No, Hawking Isn’t Saying There Are No Black Holes

Update (Feb. 15): And even more commentary, in the form of two articles by Matthew Francis.

Update (Feb. 7): There has been a LOT of fascinating commentary posted about this topic. Here are some of the better bits.

So, I’m under the weather for a few days, and what happens? A prominent scientist puts forth a bold new idea, and the media promptly get it wrong.  Horribly, horribly wrong.

Stephen Hawking, holder of the Lucasian Chair of Mathematics at Cambridge, author of the best-seller A Brief History of Time, discoverer of Hawking radiation, and general pop-science superstar, put out a paper on the Cornell University ArXive preprint server (a paper, mind you, which has not yet been peer-reviewed) proposing a possible resolution of the AMPS firewall paradox. (“Huh?” I hear you cry.  More on that in a moment.)

What happened next was quite predictable. The press (and much of the blogosphere) promptly picked up on the story (this involving the legendary Stephen Hawking, after all) and, quite unsurprisingly, botched it. Headlines breathlessly proclaimed “Stephen Hawking: ‘There are no black holes’.” (That headline, by the way, was lifted directly from Nature, of all places.) Bloggers blogged. FaceBookers FaceBooked. Twitter was atwitter. The pronouncement even inspired a bit of political satire on the Borowitz Report that, Poe’s Law being what it is, many took to be an actual story.

But Hawking wasn’t claiming that black holes don’t exist.  The supermassive black hole designated Sagittarius A* known to be lurking at the center of our Milky Way galaxy didn’t evaporate overnight in a puff of Hawking radiation to comport with what Hawking had allegedly proposed. What Hawking instead was proposing was a mathematically subtle redefinition of one of the key attributes of a black hole, the event horizon, replacing it with a concept he calls the “apparent horizon.”

To understand what prompted this, it is necessary to go back to the 70’s, to the start of the Black Hole War. (No, that isn’t the title of a cheesy sci-fi flick, but it is the title of an excellent and quite accessible book by Leonard Susskind about the subject.) At a private meeting of scientific luminaries, Hawking presented an argument which seemed to show unequivocally that an inescapable consequence of general relativity is that information is destroyed by black holes. This did not sit well with Leonard Susskind (one of the pioneers of string theory) and other specialists in the field of quantum theory, since this would violate conservation of information.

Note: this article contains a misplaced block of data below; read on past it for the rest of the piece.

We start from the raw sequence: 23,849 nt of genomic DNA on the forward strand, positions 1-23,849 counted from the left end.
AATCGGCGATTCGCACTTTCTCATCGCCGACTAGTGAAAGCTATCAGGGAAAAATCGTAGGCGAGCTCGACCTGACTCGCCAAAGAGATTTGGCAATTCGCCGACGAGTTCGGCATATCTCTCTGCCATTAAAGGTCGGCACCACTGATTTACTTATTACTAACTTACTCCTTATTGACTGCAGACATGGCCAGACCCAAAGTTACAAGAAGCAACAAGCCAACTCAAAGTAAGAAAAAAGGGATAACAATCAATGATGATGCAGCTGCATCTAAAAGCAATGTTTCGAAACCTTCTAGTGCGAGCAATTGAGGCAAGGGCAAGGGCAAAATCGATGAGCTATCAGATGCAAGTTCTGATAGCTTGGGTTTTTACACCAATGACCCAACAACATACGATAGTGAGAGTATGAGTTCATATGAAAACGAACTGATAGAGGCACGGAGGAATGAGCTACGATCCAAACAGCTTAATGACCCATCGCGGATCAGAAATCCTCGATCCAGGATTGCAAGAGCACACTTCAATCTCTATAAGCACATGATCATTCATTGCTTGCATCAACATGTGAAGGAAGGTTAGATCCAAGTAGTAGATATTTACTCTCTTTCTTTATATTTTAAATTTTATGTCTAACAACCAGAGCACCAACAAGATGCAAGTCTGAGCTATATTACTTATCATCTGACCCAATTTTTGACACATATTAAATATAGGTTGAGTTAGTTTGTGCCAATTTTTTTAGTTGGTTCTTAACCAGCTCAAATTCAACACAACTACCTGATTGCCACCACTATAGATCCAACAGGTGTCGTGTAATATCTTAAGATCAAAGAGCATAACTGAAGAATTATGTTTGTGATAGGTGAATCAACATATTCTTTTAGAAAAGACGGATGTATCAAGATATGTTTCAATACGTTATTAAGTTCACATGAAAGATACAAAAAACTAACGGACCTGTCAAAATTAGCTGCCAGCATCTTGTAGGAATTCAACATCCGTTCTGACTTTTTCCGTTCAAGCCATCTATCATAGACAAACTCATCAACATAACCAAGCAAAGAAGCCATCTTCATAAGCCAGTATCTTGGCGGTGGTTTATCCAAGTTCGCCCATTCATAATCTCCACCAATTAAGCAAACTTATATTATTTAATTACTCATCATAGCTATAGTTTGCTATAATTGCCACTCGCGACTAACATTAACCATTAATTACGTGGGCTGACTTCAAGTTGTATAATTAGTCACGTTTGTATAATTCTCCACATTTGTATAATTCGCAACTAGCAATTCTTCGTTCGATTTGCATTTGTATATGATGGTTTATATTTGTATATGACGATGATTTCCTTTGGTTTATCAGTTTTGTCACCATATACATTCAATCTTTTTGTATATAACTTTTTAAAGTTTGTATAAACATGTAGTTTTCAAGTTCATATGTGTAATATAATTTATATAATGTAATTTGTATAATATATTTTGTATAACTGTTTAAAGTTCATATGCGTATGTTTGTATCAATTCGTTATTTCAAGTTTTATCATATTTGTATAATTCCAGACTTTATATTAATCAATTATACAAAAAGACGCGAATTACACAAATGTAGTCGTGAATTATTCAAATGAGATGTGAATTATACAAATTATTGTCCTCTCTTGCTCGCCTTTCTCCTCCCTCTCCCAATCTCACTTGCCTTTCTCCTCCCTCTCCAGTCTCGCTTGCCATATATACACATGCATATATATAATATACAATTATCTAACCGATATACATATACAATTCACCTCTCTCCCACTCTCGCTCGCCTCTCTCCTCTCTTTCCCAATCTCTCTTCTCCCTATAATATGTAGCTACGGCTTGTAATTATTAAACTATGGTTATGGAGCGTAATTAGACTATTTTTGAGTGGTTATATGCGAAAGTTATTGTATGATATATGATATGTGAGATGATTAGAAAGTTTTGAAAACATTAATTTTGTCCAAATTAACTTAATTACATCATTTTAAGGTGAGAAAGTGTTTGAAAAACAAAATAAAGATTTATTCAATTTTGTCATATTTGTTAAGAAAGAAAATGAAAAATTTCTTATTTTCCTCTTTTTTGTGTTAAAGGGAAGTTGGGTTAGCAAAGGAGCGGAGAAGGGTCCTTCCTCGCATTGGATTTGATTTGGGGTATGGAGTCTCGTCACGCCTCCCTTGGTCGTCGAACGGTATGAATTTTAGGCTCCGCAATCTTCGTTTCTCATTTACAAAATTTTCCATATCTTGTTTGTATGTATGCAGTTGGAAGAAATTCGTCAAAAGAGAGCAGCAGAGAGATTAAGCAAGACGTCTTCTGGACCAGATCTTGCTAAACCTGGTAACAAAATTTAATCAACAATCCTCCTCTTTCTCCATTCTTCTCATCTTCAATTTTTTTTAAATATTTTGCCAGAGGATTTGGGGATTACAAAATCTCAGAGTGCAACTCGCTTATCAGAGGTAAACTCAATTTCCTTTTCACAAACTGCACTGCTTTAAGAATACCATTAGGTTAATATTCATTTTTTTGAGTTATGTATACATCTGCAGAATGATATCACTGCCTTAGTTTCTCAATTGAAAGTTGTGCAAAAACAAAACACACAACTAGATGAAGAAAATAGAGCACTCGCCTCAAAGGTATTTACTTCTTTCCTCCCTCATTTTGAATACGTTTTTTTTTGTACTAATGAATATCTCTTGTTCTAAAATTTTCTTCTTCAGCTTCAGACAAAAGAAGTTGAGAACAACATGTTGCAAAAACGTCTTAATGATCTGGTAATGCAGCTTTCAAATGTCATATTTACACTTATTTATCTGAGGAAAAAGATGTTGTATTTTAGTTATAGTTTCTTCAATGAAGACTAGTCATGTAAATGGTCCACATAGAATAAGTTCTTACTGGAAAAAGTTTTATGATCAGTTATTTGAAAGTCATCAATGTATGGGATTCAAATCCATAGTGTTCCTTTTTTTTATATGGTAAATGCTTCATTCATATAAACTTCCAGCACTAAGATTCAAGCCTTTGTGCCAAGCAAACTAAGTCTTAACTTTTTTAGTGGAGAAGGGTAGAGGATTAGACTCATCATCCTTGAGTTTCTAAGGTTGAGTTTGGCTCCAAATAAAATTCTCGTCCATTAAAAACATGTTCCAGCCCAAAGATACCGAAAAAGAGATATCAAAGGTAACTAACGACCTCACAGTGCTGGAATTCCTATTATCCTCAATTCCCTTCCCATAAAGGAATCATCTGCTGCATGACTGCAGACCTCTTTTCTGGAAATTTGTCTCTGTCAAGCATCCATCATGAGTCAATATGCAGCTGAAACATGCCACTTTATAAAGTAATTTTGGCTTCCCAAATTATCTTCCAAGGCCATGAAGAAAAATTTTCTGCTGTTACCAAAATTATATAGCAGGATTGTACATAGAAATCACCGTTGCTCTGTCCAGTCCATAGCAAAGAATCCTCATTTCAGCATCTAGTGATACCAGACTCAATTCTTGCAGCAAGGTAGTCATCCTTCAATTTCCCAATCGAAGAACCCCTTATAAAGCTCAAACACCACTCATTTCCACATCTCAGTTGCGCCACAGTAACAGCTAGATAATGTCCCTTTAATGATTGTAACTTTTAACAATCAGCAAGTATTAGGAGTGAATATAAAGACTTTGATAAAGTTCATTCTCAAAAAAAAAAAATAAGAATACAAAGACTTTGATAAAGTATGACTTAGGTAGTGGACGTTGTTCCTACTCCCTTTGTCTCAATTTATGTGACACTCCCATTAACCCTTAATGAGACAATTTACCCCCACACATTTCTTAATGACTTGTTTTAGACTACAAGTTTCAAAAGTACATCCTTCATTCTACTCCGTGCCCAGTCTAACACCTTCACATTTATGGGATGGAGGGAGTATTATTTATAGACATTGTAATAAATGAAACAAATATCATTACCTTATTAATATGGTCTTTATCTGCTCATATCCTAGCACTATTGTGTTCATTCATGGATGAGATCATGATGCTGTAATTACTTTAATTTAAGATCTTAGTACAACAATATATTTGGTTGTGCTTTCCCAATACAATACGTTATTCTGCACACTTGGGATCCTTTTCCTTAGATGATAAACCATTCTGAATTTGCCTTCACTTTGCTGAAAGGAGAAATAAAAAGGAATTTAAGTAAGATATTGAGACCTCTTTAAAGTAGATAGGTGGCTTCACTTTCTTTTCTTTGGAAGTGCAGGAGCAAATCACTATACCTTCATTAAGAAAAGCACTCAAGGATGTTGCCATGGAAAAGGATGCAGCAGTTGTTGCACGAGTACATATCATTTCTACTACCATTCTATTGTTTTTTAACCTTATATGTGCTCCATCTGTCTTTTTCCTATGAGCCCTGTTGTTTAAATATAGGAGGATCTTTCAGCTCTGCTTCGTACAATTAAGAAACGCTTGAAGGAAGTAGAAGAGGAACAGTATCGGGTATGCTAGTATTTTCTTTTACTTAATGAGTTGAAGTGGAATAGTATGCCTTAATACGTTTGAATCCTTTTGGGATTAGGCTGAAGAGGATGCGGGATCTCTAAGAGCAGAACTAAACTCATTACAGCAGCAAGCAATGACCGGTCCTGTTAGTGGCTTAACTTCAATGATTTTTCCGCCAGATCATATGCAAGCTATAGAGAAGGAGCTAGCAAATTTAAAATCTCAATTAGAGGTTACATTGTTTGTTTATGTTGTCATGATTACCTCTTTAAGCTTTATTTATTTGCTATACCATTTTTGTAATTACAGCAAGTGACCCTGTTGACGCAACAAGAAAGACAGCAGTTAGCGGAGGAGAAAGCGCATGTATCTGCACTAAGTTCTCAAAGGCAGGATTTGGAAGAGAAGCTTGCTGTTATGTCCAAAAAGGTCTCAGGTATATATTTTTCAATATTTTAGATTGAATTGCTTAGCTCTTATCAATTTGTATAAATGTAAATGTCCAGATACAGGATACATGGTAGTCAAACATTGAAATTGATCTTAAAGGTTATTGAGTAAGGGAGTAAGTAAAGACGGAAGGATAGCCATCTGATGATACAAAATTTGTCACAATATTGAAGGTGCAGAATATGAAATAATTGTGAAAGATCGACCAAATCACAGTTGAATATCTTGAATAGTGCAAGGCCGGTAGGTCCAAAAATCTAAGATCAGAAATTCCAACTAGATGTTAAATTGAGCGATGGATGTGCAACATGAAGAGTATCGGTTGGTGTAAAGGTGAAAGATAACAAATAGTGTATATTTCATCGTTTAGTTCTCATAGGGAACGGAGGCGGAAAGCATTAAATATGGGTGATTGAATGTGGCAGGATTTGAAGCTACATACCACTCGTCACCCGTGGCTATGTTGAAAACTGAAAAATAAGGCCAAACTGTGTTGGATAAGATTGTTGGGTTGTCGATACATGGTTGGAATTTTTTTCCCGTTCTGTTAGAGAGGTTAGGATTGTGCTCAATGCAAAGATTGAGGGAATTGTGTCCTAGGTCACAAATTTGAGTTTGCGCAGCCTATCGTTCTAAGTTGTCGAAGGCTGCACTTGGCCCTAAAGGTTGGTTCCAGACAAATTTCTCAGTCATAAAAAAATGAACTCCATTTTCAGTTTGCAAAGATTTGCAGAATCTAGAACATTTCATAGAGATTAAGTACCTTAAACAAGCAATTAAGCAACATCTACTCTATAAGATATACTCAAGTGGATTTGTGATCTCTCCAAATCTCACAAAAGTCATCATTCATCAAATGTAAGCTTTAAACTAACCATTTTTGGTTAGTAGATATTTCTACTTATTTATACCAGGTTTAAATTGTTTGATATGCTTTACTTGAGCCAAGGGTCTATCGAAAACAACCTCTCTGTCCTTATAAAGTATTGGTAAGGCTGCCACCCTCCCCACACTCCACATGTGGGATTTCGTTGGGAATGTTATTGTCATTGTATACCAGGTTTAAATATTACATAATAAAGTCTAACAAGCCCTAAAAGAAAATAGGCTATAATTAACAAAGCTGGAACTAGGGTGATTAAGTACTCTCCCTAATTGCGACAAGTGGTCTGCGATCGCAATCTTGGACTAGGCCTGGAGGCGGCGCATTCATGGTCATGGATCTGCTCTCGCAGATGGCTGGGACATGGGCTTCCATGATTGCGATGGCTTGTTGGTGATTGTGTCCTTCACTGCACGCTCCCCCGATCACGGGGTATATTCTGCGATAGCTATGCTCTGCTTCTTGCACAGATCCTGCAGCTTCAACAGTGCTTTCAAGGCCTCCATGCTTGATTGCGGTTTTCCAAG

Well, there isn’t REALLY a Law of Conservation of Information, but there is a quantum mechanical requirement something called “unitarity” be preserved, which basically means that the probabilities of all possible outcomes of an event have to add up to one. Hawking’s result runs afoul of this. Not for the first time, and certainly not for the last time, quantum theory and general relativity were butting heads, giving contradictory results.

This problem resulted in a blossoming of a particularly specialized sub-discipline of theoretical physics known as black hole thermodynamics. (When one is working on the bleeding edge of theoretical physics, “thermodynamics” and “information theory” are pretty much synonymous, for reasons I won’t even begin to try delving into here. That is topic worthy of a whole series of posts in of itself.)

Fast forward to 2012, when Ahmed Almheiri, Donald Marolf, Joseph Polchinski, and James Sully put out a controversial paper, “Black Holes” Complementarity or Firewalls?” This paper (generically referred to as “AMPS” for short) posited that event horizons might not be as usually described in general relativity (where an inbound observer would notice only that they couldn’t get out), but rather are sheathed in a “firewall” which consumes incoming matter via the Hawking radiation mechanism prior to it even crossing the event horizon.

Rather than rehashing the details of the Great Firewall Debate and attempts to resolve it, I shall here refer you to some relevant articles:

Which brings us to Hawking’s proposal. He replaces the concept of the event horizon with something a bit – mushier, something not as clearly defined such that the need for the firewall is sidestepped.  What’s more, Hawking’s “apparent horizon” is temporary, eventually disappearing later in the lifecycle of the black hole, allowing an opportunity to sidestep the information paradox that prompted all of this.

About Glen Mark Martin

MCSE-Messaging. Exchange Administrator at the University of Texas at Austin. Unrepentant armchair physicist.
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